NYPD says they had no choice but to shoot in 3 separate NYC confrontations

ByEyewitness News WABC logo
Friday, April 14, 2023
NYPD says they had no choice but to shoot in 3 separate NYC shootings
Officials are continuing their investigations into three separate police shootings across NYC in Brooklyn, Queens and the Bronx on Thursday. Mike Marza has the story.

KINGSBRIDGE, The Bronx (WABC) -- The NYPD is in its first full day of investigations into three separate police shootings in New York City on Thursday.

Police say they had no choice but to shoot in the three incidents, and officials say the confrontations in Brooklyn, Queens and the Bronx share a key detail.

Police said in press conferences after all three shootings that officers gave commands to drop the weapons but the suspects did not comply.

The most recent shooting happened in the Bronx between the 238th and 231st Street 1 train stations.

A man pointed a gun at police on the catwalk and officers shot him in the left hand.

The gun turned out to be an airsoft pistol, or BB gun.

In Jamaica, Queens, police say a man with a history of mental illness stabbed a church security guard on 164th Street before approaching officers with the same knife.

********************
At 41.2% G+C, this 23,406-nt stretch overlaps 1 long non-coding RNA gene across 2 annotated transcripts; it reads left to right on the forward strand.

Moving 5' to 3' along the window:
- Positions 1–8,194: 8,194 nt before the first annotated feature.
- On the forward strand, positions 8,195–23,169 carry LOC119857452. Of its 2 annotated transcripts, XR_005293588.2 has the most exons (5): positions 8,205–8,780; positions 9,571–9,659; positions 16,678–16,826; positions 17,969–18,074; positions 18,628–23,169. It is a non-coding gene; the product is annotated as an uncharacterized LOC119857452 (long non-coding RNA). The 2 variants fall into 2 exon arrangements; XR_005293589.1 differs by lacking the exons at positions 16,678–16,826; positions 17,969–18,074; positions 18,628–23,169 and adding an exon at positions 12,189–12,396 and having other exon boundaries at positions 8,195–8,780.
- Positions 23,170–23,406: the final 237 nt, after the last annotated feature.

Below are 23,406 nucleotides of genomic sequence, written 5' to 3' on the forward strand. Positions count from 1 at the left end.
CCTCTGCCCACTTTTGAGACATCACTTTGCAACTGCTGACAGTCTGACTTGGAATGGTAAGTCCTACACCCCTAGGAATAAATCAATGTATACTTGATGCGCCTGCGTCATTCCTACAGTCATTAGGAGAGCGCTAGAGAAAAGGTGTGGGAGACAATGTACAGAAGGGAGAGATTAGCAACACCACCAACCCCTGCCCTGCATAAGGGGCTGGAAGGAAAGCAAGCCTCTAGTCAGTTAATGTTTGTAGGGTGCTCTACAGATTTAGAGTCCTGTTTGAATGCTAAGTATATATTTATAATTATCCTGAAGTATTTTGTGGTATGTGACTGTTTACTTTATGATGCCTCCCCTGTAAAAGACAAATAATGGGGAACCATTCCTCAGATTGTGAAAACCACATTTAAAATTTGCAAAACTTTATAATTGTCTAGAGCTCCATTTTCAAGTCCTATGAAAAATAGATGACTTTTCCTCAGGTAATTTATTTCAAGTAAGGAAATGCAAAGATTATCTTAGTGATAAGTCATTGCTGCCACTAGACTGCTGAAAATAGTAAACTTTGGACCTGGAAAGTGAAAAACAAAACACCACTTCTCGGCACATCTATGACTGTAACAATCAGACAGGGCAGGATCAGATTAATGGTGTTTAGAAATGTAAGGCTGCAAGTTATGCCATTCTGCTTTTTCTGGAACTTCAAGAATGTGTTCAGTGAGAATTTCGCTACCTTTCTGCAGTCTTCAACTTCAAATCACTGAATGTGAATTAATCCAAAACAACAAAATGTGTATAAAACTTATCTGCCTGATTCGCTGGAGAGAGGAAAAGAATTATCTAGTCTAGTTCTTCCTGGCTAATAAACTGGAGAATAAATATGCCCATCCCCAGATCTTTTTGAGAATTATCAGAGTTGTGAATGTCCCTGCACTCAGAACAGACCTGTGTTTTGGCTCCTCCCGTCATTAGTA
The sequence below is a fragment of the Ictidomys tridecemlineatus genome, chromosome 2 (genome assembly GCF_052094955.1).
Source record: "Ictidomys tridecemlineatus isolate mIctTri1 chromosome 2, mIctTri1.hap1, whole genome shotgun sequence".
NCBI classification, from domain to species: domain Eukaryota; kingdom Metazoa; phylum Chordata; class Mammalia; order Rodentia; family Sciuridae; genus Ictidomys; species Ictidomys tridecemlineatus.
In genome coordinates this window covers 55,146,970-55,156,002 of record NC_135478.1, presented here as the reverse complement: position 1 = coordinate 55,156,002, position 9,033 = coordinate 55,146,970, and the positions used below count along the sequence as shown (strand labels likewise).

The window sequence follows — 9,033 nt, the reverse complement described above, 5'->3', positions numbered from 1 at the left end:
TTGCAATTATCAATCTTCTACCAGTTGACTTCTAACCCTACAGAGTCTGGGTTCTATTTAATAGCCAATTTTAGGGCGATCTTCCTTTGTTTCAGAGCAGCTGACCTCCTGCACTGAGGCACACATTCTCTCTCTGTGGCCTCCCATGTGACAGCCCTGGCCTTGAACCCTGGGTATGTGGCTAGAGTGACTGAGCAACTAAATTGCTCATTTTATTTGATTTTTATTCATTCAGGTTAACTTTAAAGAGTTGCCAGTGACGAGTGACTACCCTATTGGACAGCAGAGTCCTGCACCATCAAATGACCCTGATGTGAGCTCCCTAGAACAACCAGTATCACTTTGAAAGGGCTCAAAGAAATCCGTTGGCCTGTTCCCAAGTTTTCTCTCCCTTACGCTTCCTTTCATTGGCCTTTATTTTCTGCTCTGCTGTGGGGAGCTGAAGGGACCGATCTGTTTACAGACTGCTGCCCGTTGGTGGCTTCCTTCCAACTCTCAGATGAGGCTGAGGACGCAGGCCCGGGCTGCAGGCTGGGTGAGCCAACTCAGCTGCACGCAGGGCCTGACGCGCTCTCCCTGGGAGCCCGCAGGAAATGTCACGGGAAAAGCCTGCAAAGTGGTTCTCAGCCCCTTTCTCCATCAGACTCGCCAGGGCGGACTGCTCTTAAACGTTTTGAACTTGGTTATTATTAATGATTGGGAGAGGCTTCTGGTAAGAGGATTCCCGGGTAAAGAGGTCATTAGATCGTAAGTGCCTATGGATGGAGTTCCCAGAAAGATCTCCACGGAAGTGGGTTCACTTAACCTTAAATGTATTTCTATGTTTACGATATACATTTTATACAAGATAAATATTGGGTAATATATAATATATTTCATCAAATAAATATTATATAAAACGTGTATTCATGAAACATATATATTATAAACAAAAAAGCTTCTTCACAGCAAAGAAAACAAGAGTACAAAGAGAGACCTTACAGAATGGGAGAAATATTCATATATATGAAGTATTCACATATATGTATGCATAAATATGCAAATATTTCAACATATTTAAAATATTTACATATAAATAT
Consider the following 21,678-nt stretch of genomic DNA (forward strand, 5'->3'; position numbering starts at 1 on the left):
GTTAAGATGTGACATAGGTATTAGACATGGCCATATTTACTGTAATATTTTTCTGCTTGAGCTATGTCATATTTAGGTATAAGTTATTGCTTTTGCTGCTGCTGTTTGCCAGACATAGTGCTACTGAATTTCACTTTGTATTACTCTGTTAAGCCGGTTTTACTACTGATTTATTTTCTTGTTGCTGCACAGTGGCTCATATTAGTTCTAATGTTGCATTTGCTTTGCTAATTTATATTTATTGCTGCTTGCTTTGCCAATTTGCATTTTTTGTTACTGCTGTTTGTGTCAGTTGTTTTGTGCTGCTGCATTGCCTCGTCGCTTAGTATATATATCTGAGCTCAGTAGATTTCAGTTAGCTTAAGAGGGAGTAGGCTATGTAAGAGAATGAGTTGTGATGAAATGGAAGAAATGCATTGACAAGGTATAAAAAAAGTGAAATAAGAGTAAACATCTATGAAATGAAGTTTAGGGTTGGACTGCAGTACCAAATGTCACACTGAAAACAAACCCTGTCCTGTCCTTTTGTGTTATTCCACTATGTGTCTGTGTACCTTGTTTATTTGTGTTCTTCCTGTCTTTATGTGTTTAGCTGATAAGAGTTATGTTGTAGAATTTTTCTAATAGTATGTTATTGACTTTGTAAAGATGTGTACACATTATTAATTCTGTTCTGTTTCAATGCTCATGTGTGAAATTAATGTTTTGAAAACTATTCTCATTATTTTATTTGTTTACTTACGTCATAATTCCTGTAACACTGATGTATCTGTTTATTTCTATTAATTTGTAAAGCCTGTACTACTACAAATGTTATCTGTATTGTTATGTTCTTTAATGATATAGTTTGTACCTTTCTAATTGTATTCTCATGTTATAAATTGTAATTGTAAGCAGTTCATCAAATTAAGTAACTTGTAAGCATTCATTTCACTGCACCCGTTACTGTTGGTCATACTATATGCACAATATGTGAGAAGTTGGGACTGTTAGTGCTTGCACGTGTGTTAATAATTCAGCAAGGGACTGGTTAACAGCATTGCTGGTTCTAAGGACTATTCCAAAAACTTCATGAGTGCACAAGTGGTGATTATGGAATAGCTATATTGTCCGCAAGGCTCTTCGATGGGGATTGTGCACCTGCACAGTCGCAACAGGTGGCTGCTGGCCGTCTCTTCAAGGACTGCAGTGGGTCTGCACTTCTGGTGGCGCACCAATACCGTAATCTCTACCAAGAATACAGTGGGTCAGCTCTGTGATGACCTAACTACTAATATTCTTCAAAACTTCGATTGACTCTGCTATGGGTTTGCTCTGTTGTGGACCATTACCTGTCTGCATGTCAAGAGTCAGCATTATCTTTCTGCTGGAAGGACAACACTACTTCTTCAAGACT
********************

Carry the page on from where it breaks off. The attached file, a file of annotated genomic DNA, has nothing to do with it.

The suspect then waved the knife at the officers who commanded the suspect to drop the knife.

When he didn't comply the officers fired their guns hitting the suspect twice, who still didn't drop the weapon until an arriving supervisor used a taser.

In that case, Richard Moncrieffe, 59, is charged with assault, menacing a police officer, menacing and criminal possession of a weapon.

And on Lewis Avenue and Hancock Street in Bedford Stuyvesant, Brooklyn, two officers shot a 78-year-old man numerous times.

The man did not survive. It is believed the initial 911 call in that shooting came from the man's nephew who was concerned someone may have broken in.

"I spoke to the officers last night," NYPD Chief of Patrol John Chell said. "They were very upset and they were rattled that they were put in that kind of situation, a life and death situation."

The 78-year-old man also had no prior interaction with police, and also had a history of mental illness.

"Response to an emotionally disturbed person is the most dangerous thing you could do because of their volatility, their inability to process information certainly by commands of officers," former NYPD Chief of Detectives Robert Boyce said.

The NYPD is now conducting use of force investigations.

"And we'll learn more about what exactly happened and hopefully we'll have some better answers," said Chief of Patrol Jeffrey Maddrey.

In 2021 the NYPD had 6.4 million calls for service, including 71,969 weapons calls and made 4,363 gun arrests. They shot 21 people and killed six that year.

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